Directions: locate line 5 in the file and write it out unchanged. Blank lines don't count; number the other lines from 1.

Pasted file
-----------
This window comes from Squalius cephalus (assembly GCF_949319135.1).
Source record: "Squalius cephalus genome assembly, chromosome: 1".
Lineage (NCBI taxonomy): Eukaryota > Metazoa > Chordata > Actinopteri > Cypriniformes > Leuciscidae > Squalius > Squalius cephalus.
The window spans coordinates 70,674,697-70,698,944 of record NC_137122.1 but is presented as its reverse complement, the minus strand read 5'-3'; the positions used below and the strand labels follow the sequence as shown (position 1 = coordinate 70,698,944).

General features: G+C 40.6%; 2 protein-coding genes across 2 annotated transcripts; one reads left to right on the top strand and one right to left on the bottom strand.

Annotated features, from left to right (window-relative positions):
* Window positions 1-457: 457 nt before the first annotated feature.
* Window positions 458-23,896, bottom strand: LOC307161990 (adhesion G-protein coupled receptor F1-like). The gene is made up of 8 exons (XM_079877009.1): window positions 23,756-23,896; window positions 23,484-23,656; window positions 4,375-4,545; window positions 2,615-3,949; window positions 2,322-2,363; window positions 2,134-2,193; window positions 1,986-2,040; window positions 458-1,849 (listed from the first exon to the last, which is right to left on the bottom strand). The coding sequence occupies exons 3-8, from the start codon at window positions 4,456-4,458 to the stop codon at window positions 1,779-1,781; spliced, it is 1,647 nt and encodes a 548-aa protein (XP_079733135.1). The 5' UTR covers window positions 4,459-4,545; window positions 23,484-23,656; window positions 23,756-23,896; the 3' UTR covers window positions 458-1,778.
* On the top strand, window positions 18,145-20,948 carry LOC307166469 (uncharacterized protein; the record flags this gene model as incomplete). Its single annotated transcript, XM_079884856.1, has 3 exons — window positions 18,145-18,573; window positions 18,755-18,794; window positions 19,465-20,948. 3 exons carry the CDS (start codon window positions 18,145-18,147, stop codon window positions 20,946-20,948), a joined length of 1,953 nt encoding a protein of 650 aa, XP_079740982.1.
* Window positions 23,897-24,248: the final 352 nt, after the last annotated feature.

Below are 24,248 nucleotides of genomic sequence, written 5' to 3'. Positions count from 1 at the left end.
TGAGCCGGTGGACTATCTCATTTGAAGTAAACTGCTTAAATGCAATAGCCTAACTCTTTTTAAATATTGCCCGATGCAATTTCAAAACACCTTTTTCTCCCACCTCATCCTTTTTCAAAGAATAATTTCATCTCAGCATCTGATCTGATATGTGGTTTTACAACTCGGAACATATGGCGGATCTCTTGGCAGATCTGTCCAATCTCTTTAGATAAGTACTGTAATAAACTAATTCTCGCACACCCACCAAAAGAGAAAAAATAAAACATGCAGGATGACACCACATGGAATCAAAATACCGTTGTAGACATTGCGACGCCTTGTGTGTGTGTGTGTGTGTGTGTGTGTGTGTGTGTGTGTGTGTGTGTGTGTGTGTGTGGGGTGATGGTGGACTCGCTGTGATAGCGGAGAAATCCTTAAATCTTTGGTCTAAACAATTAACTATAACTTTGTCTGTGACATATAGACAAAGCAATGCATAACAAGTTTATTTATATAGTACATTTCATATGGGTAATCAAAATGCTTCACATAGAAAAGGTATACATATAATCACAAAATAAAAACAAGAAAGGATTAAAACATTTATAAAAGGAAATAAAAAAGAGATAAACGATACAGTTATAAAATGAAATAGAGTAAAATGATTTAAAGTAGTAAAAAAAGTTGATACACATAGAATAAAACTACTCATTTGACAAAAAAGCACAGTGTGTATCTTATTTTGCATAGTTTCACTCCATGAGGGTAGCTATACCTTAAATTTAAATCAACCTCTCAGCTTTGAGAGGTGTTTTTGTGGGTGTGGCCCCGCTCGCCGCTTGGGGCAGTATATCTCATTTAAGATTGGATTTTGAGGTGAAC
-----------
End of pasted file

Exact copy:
General features: G+C 40.6%; 2 protein-coding genes across 2 annotated transcripts; one reads left to right on the top strand and one right to left on the bottom strand.